In a perfect world, eliminating the demand for illegal substances would unilaterally resolve the drug problem eventually, although in the short run we would still have the challenge of releasing the addicted from the grips of their habits. Absent demand, the impetus for the drug trade -- profit -- would disappear. So, too, would the social and health costs of drug abuse. In reality, there will always be a demand for drugs. Some portion of every population will continue to use illegal drugs to escape reality, experience pleasure, follow peer pressure, chase a misguided sense of adventure, or rebel against authority, among other self-destructive reasons. To counter these proclivities, prevention activities must forestall the use of illegal drugs, and education must convey that the consequences of illegal drug use represent too high a price to pay for such behavior.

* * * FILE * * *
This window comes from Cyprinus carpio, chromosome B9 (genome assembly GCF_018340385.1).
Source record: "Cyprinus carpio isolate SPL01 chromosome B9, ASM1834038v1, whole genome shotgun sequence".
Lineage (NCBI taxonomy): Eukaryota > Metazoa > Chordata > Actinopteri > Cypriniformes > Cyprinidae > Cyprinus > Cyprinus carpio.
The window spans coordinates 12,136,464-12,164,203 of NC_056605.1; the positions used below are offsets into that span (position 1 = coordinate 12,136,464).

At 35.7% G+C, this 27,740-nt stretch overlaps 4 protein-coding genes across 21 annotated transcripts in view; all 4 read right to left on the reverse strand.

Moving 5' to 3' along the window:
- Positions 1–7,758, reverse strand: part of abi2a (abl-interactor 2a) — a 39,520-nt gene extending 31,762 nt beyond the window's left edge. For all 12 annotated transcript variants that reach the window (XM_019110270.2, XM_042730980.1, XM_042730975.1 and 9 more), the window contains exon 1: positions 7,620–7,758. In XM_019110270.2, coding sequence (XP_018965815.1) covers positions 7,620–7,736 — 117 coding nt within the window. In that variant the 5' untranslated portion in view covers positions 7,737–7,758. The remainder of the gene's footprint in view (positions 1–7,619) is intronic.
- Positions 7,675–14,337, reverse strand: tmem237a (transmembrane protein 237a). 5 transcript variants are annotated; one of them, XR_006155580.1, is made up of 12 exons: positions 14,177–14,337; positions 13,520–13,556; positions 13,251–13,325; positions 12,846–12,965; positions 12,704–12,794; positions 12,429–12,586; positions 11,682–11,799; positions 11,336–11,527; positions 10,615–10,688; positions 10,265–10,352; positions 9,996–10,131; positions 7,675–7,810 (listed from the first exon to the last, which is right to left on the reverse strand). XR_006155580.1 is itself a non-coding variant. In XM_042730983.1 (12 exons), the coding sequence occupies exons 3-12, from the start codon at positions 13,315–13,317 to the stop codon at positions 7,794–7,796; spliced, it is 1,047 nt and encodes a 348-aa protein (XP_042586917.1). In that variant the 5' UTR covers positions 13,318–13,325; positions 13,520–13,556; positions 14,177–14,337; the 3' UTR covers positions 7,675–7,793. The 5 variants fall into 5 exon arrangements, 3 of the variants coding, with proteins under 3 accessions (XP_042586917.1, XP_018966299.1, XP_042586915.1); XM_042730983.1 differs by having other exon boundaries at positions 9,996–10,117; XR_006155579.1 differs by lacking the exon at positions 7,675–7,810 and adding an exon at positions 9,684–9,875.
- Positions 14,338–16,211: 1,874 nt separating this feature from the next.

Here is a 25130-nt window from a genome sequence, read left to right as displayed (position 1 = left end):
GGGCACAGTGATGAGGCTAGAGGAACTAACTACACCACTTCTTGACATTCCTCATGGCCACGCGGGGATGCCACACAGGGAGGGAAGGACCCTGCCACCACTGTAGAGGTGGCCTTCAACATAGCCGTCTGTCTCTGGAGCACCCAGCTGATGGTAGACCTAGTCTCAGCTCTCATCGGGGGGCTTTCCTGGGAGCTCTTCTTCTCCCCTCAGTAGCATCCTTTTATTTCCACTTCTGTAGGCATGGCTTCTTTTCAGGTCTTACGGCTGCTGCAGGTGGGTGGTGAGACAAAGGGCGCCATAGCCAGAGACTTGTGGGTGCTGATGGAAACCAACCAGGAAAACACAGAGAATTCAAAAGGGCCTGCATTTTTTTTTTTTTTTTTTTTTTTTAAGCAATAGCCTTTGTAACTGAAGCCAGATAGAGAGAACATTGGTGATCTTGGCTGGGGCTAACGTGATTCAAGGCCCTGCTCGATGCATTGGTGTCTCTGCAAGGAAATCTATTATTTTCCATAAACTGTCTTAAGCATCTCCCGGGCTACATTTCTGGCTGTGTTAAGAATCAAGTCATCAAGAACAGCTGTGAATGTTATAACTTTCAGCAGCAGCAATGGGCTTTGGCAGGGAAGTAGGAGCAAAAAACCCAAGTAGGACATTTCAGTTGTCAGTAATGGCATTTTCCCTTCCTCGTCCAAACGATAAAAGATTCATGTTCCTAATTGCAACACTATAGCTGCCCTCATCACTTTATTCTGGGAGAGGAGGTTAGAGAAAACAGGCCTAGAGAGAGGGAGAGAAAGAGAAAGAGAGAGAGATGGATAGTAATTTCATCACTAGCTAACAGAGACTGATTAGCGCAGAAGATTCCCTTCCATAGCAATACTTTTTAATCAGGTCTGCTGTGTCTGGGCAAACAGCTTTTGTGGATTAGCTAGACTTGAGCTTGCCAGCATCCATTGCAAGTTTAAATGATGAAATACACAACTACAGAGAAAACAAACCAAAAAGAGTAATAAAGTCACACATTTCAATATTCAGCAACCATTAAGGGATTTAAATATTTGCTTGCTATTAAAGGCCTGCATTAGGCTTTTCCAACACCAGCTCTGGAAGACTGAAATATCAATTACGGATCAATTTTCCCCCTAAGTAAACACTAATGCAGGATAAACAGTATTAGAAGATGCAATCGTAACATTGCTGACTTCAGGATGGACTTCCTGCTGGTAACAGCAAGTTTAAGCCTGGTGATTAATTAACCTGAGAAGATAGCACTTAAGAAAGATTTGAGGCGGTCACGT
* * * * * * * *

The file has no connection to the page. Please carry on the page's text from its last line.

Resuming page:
Instruction about the dangers of drug abuse must be focused on the populations most in need of it -- America’s youth and their mentors. Research indicates that if a young person abstains from using illegal drugs, alcohol, or tobacco until at least age twenty, he or she will almost certainly avoid substance abuse for the remainder of his or her life. Surveys have established that many children abstain from using illegal drugs because an adult they respect -- usually a parent but often a teacher, coach, religious or community leader -- convinced them that using drugs was dangerous. Conversely, studies show that children who use drugs often lack appropriate adult guidance.
When properly informed, most Americans make sound decisions. The challenge is to ensure that our citizens understand that illegal drugs greatly harm both individuals and society. All of us need to recognize that drug use limits human potential. We must make a convincing case that the negative consequences of drug abuse far outweigh any perceived benefit.
We must expand programs that prevent drug use and treat individuals caught...
Please join StudyMode to read the full document